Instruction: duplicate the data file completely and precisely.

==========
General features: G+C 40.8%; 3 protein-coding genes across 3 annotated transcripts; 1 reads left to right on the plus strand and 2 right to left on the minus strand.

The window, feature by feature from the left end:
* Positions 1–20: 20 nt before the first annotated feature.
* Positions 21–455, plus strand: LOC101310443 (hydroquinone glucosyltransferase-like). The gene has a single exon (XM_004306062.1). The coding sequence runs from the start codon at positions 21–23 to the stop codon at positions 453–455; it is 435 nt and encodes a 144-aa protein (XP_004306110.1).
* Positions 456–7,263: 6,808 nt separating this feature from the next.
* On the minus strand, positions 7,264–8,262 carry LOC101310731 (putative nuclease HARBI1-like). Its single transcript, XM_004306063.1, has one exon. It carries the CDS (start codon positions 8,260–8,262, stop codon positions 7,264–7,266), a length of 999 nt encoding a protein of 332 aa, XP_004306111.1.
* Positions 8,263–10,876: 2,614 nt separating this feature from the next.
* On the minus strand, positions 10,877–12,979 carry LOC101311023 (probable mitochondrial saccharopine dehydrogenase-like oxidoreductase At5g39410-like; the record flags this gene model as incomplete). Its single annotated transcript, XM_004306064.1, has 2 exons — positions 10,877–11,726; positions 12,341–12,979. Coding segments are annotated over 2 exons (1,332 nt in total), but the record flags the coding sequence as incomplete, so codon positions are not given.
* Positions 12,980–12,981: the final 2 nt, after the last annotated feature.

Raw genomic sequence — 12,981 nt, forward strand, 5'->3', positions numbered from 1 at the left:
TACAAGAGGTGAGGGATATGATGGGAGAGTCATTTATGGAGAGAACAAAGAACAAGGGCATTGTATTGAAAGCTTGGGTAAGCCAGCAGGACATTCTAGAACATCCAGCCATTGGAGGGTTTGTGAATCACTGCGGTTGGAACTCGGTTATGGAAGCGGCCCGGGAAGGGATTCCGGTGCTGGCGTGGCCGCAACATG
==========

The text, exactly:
General features: G+C 40.8%; 3 protein-coding genes across 3 annotated transcripts; 1 reads left to right on the plus strand and 2 right to left on the minus strand.

The window, feature by feature from the left end:
* Positions 1–20: 20 nt before the first annotated feature.
* Positions 21–455, plus strand: LOC101310443 (hydroquinone glucosyltransferase-like). The gene has a single exon (XM_004306062.1). The coding sequence runs from the start codon at positions 21–23 to the stop codon at positions 453–455; it is 435 nt and encodes a 144-aa protein (XP_004306110.1).
* Positions 456–7,263: 6,808 nt separating this feature from the next.
* On the minus strand, positions 7,264–8,262 carry LOC101310731 (putative nuclease HARBI1-like). Its single transcript, XM_004306063.1, has one exon. It carries the CDS (start codon positions 8,260–8,262, stop codon positions 7,264–7,266), a length of 999 nt encoding a protein of 332 aa, XP_004306111.1.
* Positions 8,263–10,876: 2,614 nt separating this feature from the next.
* On the minus strand, positions 10,877–12,979 carry LOC101311023 (probable mitochondrial saccharopine dehydrogenase-like oxidoreductase At5g39410-like; the record flags this gene model as incomplete). Its single annotated transcript, XM_004306064.1, has 2 exons — positions 10,877–11,726; positions 12,341–12,979. Coding segments are annotated over 2 exons (1,332 nt in total), but the record flags the coding sequence as incomplete, so codon positions are not given.
* Positions 12,980–12,981: the final 2 nt, after the last annotated feature.

Raw genomic sequence — 12,981 nt, forward strand, 5'->3', positions numbered from 1 at the left:
TACAAGAGGTGAGGGATATGATGGGAGAGTCATTTATGGAGAGAACAAAGAACAAGGGCATTGTATTGAAAGCTTGGGTAAGCCAGCAGGACATTCTAGAACATCCAGCCATTGGAGGGTTTGTGAATCACTGCGGTTGGAACTCGGTTATGGAAGCGGCCCGGGAAGGGATTCCGGTGCTGGCGTGGCCGCAACATG